Reuters bureau chief dies a sudden death
By: Ikram Junaidi and Munawer Azeem
ISLAMABAD: Reuters’ bureau chief for Afghanistan and Pakistan Maria Golovnina, 34, died in the news agency’s Islamabad office on Monday in mysterious circumstances.
A Reuters’ statement said she fell unconscious in her office and was rushed to a private hospital. But “medical teams were unable to save” the Russian national journalist.
However, the capital police, quoting her colleagues, said that alarmed at her long disappearance from her seat, the colleagues went looking for her and found her lying in a washroom of the office.
Police came to know about the tragedy after her colleagues took the body to the Pakistan Institute of Medical Sciences (Pims) to put the body in the hospital’s mortuary.
“Pims Medical Legal Officer Dr Nasreen Butt was called immediately after the body arrived and told that she has to do a postmortem,” a Pims doctor told Dawn on condition of anonymity.
Police officials also reached the hospital in the meantime.
“A representative of the Russian embassy and some colleagues of the journalist also arrived. They wanted to take the body away without postmortem but were told that it cannot be handed over without the permission of the district administration,” the doctor said.
A wait for the permission then began as the embassy sought the assent of Maria’s parents in Russia for the postmortem.
After sunset, Pims spokesperson Dr Ayesha Esani told Dawn that hospital management was ready to conduct postmortem but the Russian embassy said it has been trying to get assent of Maria’s parents.
“So we informed the embassy that it should complete the documentation and the postmortem will be carried out Tuesday morning,” she said.
“The body will remain in Pims mortuary and will not be released unless permitted by the district administration.”
Police sources said the body could not be released without postmortem since Maria’s colleagues had talked about vomit covering the floor of the washroom where they found her.
“Doctors who examined the body said it seemed a natural death. It could be, but it could also be food poisoning or some other poison. So autopsy should be done to establish the cause of her death,” a senior police officer said.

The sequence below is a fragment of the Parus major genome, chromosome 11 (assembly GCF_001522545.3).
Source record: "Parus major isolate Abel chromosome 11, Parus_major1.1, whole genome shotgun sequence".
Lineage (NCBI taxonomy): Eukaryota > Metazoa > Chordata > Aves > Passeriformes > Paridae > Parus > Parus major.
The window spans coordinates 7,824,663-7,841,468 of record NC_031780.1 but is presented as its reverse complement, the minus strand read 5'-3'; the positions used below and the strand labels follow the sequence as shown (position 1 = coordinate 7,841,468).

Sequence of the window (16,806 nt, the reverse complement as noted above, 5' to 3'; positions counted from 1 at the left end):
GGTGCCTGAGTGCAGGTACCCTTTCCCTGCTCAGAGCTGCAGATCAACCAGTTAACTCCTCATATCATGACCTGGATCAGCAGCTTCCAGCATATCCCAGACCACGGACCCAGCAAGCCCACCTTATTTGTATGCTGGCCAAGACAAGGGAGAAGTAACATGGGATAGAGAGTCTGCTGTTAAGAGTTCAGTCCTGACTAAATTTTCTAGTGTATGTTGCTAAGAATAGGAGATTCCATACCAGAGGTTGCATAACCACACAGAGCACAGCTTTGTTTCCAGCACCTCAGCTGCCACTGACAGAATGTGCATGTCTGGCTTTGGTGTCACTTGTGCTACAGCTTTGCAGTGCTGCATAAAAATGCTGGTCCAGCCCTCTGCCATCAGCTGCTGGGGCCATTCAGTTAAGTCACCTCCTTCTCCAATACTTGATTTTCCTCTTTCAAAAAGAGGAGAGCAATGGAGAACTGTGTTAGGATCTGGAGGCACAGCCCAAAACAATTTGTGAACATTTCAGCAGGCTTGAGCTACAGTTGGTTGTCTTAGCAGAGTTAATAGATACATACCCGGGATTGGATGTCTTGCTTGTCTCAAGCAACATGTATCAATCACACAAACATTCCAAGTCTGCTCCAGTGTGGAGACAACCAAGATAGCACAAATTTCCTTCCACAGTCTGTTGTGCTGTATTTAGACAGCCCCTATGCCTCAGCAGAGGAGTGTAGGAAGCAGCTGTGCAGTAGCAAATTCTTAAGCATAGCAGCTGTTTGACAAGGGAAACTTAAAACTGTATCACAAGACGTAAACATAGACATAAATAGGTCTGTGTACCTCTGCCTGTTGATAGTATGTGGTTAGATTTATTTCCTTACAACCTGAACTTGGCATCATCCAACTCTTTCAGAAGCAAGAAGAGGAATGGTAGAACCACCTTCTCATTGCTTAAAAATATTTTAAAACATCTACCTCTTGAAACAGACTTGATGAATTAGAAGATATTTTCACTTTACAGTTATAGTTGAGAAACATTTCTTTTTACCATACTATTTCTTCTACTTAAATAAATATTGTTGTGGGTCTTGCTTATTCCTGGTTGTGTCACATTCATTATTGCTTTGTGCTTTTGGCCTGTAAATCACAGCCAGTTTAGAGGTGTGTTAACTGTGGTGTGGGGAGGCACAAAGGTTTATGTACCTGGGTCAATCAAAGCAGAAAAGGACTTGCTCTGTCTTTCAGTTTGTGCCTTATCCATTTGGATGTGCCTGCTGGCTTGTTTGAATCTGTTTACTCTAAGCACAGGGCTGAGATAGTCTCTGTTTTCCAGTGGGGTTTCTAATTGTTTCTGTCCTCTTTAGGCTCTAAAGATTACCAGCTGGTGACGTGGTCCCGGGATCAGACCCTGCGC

No wound or any other mark was found on Maria’s body, Dr Esani told Dawn, adding: “However it cannot be said whether the deceased was poisoned. So, during the postmortem samples of urine, blood and gastric secretions would be collected.”
Maria’s colleagues said she had a foot injury and rejoined office on Monday after recuperating at home in Islamabad from surgery for three months. All this time she worked from home.
“We are saddened to announce that Maria Golovnina, Reuters Bureau Chief for Afghanistan and Pakistan, passed away on Monday,” said the international news agency in a statement.
“Maria fell unconscious in the Islamabad bureau. An ambulance arrived quickly and she was rushed to Kulsum International Hospital, but medical teams were unable to save her.
“Maria was a superb journalist with a long and varied career at Reuters. A fluent Japanese and Russian speaker, she joined Reuters in Tokyo in 2001 and subsequently worked in postings around the world including London, Singapore, Moscow, Afghanistan and Iraq.
“In 2013, Maria became Bureau Chief for Afghanistan and Pakistan, and led her team through an impressive run of exclusives and insights. Her talents, energy and can-do spirit will be sorely missed.”